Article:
2 hours and 45 minutes of stratospheric vocals, incredible costumery and feel-good, sparkling story-telling

★★★★☆ | Wicked, Victoria Apollo Theatre

Wicked Theatre review,

55 million people can’t be wrong, which is why Wicked is one of the world’s most successful musicals. Wicked is going into its 12th year in London and it’s still fresh, timely and defying expectations.

The story is believed, by many, to be the prequel to L Frank Baum’s The Wonderful Wizard Of Oz, however, its creator has actually suggested that the story is more of an alternate universe, Gregory Maguire, who wrote the novel on which this musical is based, says it’s a “re-imagining” of the same world – and the action takes place before, during and after the original story.

Wicked takes you behind The Wonderful Wizard Of Oz story to find out about the two witches featured in the original story, “Wicked Witch”, Elphaba (you know the one – green and gets the bucket of water) – played by Alice Fearn and the “Good Witch”, Glinda (you know, the one that arrives by bubble) played by Sophie Evans.

After meeting and becoming roommates at Shiz University, (think Harry Potter meets Clueless) the two witches form a love/hate relationship. They decide to make their way to meet the great and powerful Oz, where they discover that something incredibly sinister is being pushed onto the citizens of Oz.

What follows is a moving story of overcoming discrimination, learning to trust and believe in yourself and two strong women changing the world for the better.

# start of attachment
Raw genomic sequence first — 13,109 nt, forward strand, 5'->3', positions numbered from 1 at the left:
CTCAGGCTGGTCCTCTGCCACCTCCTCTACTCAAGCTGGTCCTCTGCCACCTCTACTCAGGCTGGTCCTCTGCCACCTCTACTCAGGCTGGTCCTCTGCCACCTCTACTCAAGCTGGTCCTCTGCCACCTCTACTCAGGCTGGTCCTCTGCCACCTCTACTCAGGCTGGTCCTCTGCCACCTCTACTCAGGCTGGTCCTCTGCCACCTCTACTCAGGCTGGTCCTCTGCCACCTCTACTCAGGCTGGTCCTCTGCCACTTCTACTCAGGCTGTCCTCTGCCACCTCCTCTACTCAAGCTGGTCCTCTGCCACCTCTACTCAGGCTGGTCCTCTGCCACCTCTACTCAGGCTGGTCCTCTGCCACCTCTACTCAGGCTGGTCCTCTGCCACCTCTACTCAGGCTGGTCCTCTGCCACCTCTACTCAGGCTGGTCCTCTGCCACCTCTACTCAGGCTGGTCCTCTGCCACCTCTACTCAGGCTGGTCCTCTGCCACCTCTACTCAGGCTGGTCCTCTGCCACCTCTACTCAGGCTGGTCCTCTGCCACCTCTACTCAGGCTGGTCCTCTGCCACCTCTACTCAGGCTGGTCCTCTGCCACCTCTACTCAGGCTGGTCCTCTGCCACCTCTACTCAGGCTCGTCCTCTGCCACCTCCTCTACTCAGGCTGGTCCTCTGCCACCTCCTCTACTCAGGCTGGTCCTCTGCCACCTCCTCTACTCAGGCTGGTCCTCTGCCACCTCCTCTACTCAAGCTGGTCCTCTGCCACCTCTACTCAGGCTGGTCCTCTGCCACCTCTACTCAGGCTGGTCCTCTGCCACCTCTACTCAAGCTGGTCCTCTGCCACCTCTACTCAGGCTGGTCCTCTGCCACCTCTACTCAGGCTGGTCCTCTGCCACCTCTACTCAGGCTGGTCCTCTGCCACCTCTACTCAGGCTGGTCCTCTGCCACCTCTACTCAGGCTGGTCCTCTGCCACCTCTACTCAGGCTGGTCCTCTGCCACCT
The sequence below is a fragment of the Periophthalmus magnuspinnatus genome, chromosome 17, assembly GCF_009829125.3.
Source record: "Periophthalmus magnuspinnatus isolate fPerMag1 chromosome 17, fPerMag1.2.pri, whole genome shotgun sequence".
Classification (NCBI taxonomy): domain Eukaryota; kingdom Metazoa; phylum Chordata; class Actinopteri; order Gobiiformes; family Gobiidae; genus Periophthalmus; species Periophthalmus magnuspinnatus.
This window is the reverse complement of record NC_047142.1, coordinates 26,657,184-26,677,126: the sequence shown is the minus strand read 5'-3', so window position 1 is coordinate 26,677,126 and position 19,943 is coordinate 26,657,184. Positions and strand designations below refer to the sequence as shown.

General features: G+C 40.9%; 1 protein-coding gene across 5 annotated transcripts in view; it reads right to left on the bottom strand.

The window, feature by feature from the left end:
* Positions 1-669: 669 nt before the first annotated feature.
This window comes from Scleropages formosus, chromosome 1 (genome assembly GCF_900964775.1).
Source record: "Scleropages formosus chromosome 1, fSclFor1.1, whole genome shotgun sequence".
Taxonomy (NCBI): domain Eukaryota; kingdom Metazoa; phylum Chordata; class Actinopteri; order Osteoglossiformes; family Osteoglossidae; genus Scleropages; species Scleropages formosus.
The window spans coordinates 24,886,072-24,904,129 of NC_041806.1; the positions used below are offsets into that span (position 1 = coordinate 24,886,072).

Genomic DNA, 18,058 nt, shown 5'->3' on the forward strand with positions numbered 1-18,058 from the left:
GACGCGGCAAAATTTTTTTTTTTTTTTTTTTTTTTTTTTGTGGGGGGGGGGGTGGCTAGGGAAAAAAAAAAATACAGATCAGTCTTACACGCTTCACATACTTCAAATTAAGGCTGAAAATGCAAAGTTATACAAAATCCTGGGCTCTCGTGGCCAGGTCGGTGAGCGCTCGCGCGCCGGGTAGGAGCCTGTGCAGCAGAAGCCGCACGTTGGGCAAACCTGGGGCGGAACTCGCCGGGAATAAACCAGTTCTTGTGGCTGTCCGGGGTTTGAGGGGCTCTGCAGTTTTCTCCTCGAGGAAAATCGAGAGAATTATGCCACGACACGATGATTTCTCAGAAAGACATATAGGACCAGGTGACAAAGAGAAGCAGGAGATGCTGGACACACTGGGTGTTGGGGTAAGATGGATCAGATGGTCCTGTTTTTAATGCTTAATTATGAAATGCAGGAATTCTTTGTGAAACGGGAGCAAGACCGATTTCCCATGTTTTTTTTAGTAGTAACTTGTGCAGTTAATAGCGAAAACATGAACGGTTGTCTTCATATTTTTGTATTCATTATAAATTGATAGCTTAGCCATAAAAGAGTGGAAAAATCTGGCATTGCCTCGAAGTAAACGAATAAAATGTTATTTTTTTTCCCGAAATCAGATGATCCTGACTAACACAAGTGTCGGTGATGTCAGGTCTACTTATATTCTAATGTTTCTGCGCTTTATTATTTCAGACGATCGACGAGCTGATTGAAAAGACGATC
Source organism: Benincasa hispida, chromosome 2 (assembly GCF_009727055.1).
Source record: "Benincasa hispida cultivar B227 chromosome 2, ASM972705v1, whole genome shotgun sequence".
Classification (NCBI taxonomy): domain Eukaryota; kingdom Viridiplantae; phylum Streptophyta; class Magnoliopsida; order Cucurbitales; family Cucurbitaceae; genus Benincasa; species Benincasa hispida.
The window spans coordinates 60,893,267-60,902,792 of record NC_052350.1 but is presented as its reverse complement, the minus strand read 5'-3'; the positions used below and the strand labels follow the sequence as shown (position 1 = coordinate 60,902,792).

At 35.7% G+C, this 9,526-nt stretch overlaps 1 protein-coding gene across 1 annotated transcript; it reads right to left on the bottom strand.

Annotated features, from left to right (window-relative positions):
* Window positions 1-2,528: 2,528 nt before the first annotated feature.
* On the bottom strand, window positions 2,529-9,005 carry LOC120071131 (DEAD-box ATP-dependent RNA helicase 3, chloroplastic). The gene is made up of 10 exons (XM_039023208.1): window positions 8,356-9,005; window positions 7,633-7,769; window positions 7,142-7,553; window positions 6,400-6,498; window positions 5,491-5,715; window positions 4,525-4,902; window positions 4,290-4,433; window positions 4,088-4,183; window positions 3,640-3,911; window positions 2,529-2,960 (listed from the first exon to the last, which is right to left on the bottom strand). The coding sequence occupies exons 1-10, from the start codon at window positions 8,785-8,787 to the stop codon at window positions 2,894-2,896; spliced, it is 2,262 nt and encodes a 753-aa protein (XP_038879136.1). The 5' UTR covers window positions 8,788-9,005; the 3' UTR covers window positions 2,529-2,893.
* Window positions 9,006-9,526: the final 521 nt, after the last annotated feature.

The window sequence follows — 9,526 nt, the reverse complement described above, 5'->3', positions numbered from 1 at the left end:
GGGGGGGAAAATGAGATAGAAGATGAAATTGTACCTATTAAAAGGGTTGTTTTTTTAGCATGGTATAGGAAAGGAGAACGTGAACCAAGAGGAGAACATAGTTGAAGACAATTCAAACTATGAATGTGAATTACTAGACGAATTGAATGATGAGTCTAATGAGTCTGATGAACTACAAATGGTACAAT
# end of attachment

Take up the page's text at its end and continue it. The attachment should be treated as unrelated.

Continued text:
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I have just two criticisms. Although the central relationship is about two women, which makes a wonderful change from the heteronormativity of most musicals – boy girls, girl sings to boy, boy and girl fall in love – the end – I couldn’t help but notice that when it came to the massive, impressive ensemble pieces, the dancing was still male on female, which is a shame. Watch any TV show, (a particular shoutout to Netflix) now and if there’s a school dance or a group scene you’ll always see a nod towards its LGBT+ audience, but not Wicked – which, based on musical theatre’s huge gay fan base, is a missed opportunity.

The second is the finale. It’s such a disappointment.

It’s not the way in which the story wraps up, it’s just there’s no finishing song, no reprise of any of the show’s standout hits of which there are four main songs, ‘Popular’, ‘I’m Not That Girl’, ‘For Good’ and of course, the hit ‘Defying Gravity’. To summaries two hours and 45 minutes of stratospheric vocals, incredible costumery and feel-good, sparkling story-telling, the audience is delivered a sub-2-minute song with a walk down.

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Shame really, it deserves much better.

Book tickets for Wicked in London and for the Tour here.

About the author: Jake Hook
The editor and chief of THEGAYUK. All in a previous life wrote and produced songs on multi-platinum records.